Warm up

November 03, 2003

THE ICE CAP at the North Pole has shrunk by 20 percent over the past two decades, government scientists say. Just in the past two years, a 3,000-year-old ice shelf over northern Canada broke into pieces.

Closer to home, there are plenty of other signs that the earth is heating up. Sea levels are rising. Droughts are more frequent. Violent storms, such as Isabel this year, are becoming more frequent.

Is this just a natural, cyclical process, or is mankind speeding it up by spewing so much carbon dioxide into the atmosphere that the planet is becoming a greenhouse?

By a majority of 55 to 43, the Senate effectively declared last week that too many doubts remain to take the bold step of imposing caps on the emission of greenhouse gases from utilities and other industrial sources.

But the minority vote on a proposal by Republican John McCain of Arizona and Democrat Joseph I. Lieberman of Connecticut was substantial enough--and bipartisan enough--to suggest the country may almost be ready to confront the problem of global warming in earnest.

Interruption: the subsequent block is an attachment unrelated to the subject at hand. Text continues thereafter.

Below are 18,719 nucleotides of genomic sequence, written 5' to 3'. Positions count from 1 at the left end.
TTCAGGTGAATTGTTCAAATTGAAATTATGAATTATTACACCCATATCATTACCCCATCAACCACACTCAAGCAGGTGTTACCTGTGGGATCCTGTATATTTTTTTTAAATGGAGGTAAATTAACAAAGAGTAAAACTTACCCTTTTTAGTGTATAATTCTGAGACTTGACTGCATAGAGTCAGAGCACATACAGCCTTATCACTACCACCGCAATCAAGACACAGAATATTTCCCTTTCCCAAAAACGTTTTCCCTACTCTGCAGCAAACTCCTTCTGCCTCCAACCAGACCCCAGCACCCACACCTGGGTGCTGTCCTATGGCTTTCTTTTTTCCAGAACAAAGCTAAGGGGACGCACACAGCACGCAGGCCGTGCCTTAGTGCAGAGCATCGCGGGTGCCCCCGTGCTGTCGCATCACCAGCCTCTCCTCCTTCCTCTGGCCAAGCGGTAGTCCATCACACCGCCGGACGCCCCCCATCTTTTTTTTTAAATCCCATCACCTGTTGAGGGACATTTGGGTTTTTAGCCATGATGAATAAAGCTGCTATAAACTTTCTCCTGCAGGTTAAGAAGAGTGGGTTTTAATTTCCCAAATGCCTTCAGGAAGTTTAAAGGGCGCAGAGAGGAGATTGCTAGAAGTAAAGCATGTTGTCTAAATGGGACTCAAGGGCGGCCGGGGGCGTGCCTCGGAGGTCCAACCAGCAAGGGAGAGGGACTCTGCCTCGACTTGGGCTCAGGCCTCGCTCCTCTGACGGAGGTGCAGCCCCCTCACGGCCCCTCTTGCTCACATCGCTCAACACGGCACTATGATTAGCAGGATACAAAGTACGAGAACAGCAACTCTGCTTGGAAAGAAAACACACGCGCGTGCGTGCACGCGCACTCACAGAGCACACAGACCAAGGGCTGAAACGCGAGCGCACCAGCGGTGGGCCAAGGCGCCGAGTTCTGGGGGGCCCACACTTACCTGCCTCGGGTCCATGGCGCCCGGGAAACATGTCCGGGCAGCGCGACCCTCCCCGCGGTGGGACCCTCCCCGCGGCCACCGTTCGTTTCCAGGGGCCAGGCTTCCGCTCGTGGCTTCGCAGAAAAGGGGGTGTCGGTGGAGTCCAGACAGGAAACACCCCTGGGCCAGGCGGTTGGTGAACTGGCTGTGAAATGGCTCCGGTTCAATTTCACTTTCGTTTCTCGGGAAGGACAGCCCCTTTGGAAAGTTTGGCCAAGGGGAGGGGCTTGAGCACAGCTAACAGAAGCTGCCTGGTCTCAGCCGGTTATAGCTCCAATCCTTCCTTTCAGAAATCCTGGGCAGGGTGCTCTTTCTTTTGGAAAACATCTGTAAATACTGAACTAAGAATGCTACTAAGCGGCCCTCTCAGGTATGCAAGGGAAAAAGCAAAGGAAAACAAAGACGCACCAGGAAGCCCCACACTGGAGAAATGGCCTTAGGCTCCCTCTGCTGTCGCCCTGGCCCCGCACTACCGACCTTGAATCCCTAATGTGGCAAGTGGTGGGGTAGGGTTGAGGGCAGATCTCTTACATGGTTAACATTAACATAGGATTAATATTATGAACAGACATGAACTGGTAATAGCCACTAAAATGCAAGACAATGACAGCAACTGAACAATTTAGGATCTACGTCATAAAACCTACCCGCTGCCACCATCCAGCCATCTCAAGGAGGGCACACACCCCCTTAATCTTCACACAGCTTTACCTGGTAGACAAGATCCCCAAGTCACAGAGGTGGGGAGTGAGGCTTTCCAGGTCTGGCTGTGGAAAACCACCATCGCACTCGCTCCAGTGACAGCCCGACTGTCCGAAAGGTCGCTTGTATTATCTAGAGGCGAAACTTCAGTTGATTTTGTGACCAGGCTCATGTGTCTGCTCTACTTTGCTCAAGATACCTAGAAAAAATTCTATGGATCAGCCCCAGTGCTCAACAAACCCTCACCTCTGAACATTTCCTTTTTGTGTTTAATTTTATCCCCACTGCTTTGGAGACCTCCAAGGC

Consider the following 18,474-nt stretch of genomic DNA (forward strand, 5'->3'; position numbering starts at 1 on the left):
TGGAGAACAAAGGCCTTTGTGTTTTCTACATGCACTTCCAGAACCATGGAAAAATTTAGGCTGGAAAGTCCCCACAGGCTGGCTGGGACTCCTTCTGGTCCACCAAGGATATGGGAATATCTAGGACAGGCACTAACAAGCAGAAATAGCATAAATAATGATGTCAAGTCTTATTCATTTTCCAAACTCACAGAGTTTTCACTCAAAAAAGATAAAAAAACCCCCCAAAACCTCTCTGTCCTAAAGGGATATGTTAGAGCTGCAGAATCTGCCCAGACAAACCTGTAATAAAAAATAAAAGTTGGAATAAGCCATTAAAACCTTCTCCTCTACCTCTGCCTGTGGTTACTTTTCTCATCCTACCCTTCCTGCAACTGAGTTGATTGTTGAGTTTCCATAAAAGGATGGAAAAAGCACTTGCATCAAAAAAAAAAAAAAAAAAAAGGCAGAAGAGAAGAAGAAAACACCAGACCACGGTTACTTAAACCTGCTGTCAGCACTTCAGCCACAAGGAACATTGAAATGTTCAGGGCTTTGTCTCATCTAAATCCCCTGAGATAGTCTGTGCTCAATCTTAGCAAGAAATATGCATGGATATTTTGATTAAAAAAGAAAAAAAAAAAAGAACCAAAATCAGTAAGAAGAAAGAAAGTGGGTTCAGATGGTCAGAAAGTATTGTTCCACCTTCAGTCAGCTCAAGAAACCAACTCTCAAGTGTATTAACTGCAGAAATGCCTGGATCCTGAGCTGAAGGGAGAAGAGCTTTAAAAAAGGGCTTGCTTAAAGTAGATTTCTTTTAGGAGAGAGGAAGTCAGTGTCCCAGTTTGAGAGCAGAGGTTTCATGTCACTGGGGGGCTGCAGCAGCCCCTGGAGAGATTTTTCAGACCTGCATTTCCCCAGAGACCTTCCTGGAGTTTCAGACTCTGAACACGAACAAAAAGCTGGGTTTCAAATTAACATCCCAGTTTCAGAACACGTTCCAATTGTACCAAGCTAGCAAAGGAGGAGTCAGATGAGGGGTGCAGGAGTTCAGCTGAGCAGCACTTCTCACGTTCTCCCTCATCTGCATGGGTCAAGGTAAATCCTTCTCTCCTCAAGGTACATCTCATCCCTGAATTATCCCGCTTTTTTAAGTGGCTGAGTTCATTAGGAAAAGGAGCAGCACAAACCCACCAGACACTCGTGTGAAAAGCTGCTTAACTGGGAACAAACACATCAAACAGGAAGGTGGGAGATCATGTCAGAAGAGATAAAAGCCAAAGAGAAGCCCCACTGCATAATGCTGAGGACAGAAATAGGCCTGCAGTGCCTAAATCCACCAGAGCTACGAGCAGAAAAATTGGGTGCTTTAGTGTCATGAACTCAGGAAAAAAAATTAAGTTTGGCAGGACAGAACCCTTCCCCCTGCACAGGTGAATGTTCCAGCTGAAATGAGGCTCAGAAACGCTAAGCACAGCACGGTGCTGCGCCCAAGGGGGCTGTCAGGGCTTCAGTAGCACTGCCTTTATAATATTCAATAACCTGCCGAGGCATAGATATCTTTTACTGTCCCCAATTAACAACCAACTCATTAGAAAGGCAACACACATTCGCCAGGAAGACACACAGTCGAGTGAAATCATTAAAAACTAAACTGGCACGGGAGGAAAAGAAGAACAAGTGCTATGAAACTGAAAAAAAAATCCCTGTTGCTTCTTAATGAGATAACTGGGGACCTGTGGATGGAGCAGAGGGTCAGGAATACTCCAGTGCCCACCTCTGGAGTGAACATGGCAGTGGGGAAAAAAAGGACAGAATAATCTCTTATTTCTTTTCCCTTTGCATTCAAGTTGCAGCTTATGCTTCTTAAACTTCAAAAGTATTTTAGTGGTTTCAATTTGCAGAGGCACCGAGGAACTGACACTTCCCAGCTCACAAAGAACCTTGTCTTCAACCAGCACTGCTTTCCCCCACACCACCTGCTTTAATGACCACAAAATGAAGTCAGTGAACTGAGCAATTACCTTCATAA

It's about time. The longer we wait, the more difficult and costly the job is going to be.

Oklahoma Senator James M. Inhofe ridicules warnings of catastrophic floods and droughts as the product of "flawed science." He said blaming the warming trend on human activities could be "the greatest hoax ever perpetrated on the American people."

A fast friend of the fossil fuel industry, Sen. Inhofe contends the economic cost of curbing carbon emissions is too high for such a questionable return.

What if he is wrong? A recent MIT study estimated the cost of the Senate proposal at $20 per U.S. household annually, compared to the $160 per American a year a U.N. study said global warming is exacting through the loss of cropland, fish stocks and other resources.

Polls show Americans are increasingly alarmed about the prospect of global warming, and supportive of steps to curb greenhouse emissions, such as higher mileage requirements for cars.

What's more, Sen. McCain points out that two major corporations--DuPont and British Petroleum--found that reducing their polluting emissions resulted in millions of dollars worth of direct cost savings.

Human ingenuity has proven time and again that it can meet the challenge of providing cleaner, more efficient technology.

All we have to do is ask.

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